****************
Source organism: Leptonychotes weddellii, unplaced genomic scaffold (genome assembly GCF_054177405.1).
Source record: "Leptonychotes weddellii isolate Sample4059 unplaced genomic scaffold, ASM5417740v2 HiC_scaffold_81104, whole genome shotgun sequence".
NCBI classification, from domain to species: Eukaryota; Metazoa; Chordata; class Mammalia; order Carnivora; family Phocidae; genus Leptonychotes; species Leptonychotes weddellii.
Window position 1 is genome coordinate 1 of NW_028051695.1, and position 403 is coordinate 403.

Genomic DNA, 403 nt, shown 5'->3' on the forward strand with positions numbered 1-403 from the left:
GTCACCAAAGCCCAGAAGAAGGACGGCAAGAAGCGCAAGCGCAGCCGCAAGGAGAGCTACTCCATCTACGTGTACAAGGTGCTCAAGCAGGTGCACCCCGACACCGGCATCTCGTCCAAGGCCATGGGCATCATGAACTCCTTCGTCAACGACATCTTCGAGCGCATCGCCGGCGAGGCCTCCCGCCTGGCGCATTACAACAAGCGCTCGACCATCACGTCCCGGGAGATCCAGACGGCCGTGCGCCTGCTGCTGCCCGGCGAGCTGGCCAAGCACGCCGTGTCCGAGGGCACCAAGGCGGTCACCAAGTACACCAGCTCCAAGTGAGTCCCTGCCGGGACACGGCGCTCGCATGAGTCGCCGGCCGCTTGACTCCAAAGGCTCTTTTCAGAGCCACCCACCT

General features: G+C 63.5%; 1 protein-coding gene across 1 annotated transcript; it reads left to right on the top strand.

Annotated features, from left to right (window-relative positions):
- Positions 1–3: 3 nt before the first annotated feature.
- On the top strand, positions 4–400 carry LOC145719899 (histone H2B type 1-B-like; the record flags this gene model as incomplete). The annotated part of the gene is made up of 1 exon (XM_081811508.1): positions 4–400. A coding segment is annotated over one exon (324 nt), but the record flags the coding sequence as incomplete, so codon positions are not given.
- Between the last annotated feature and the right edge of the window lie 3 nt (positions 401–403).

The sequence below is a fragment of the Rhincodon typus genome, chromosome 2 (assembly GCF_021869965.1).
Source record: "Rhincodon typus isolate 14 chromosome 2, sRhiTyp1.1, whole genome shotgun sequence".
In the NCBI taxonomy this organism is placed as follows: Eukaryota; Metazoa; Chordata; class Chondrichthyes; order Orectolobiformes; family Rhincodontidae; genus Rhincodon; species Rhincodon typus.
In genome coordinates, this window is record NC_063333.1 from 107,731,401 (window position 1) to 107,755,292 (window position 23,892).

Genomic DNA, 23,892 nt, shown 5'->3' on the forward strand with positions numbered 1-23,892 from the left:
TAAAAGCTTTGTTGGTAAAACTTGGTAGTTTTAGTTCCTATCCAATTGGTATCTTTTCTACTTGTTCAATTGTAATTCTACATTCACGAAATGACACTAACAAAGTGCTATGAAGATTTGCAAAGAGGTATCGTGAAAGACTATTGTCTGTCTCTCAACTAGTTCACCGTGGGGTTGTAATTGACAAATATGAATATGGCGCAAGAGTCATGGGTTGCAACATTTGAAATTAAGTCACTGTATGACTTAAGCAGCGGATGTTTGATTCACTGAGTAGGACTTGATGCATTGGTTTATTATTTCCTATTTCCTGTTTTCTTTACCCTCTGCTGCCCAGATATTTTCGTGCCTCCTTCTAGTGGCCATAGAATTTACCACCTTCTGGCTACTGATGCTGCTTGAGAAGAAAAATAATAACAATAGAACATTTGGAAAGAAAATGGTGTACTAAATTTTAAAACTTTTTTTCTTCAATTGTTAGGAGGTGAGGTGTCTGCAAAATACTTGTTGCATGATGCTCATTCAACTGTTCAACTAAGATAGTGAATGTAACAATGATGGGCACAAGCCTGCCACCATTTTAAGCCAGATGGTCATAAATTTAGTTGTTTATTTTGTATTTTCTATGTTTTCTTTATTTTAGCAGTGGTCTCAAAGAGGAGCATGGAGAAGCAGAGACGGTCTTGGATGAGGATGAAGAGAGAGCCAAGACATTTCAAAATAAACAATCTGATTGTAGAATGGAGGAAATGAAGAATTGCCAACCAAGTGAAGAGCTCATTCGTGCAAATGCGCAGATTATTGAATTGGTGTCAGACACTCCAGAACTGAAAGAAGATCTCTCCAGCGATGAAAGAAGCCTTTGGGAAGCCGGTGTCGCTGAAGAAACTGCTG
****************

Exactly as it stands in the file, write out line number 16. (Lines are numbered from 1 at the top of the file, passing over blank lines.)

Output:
Genomic DNA, 23,892 nt, shown 5'->3' on the forward strand with positions numbered 1-23,892 from the left: